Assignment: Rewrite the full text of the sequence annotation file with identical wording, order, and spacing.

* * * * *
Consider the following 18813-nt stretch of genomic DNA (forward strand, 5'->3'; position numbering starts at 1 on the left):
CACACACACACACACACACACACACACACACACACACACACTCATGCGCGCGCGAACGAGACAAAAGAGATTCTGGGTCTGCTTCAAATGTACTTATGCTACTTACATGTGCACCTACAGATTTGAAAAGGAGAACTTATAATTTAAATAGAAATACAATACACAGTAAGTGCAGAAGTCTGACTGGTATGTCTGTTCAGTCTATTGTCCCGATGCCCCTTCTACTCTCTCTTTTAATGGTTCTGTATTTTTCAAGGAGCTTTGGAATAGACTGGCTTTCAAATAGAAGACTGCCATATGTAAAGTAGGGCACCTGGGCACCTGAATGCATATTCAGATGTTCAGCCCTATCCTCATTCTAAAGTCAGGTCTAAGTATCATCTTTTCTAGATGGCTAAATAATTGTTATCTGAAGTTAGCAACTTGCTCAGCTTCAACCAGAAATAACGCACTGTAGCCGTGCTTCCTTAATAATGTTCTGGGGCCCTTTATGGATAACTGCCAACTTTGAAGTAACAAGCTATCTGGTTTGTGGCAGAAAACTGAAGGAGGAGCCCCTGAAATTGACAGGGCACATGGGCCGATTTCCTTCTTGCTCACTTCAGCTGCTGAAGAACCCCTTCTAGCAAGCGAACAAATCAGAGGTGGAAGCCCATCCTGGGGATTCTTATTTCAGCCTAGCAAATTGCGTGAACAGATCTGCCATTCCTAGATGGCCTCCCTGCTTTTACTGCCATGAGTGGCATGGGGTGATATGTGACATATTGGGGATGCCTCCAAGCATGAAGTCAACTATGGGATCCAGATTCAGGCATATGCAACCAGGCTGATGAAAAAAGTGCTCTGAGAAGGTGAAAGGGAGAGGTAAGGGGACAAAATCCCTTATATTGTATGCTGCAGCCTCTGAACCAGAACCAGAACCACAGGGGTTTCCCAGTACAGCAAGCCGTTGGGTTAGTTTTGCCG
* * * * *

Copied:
Consider the following 18813-nt stretch of genomic DNA (forward strand, 5'->3'; position numbering starts at 1 on the left):
CACACACACACACACACACACACACACACACACACACACACTCATGCGCGCGCGAACGAGACAAAAGAGATTCTGGGTCTGCTTCAAATGTACTTATGCTACTTACATGTGCACCTACAGATTTGAAAAGGAGAACTTATAATTTAAATAGAAATACAATACACAGTAAGTGCAGAAGTCTGACTGGTATGTCTGTTCAGTCTATTGTCCCGATGCCCCTTCTACTCTCTCTTTTAATGGTTCTGTATTTTTCAAGGAGCTTTGGAATAGACTGGCTTTCAAATAGAAGACTGCCATATGTAAAGTAGGGCACCTGGGCACCTGAATGCATATTCAGATGTTCAGCCCTATCCTCATTCTAAAGTCAGGTCTAAGTATCATCTTTTCTAGATGGCTAAATAATTGTTATCTGAAGTTAGCAACTTGCTCAGCTTCAACCAGAAATAACGCACTGTAGCCGTGCTTCCTTAATAATGTTCTGGGGCCCTTTATGGATAACTGCCAACTTTGAAGTAACAAGCTATCTGGTTTGTGGCAGAAAACTGAAGGAGGAGCCCCTGAAATTGACAGGGCACATGGGCCGATTTCCTTCTTGCTCACTTCAGCTGCTGAAGAACCCCTTCTAGCAAGCGAACAAATCAGAGGTGGAAGCCCATCCTGGGGATTCTTATTTCAGCCTAGCAAATTGCGTGAACAGATCTGCCATTCCTAGATGGCCTCCCTGCTTTTACTGCCATGAGTGGCATGGGGTGATATGTGACATATTGGGGATGCCTCCAAGCATGAAGTCAACTATGGGATCCAGATTCAGGCATATGCAACCAGGCTGATGAAAAAAGTGCTCTGAGAAGGTGAAAGGGAGAGGTAAGGGGACAAAATCCCTTATATTGTATGCTGCAGCCTCTGAACCAGAACCAGAACCACAGGGGTTTCCCAGTACAGCAAGCCGTTGGGTTAGTTTTGCCG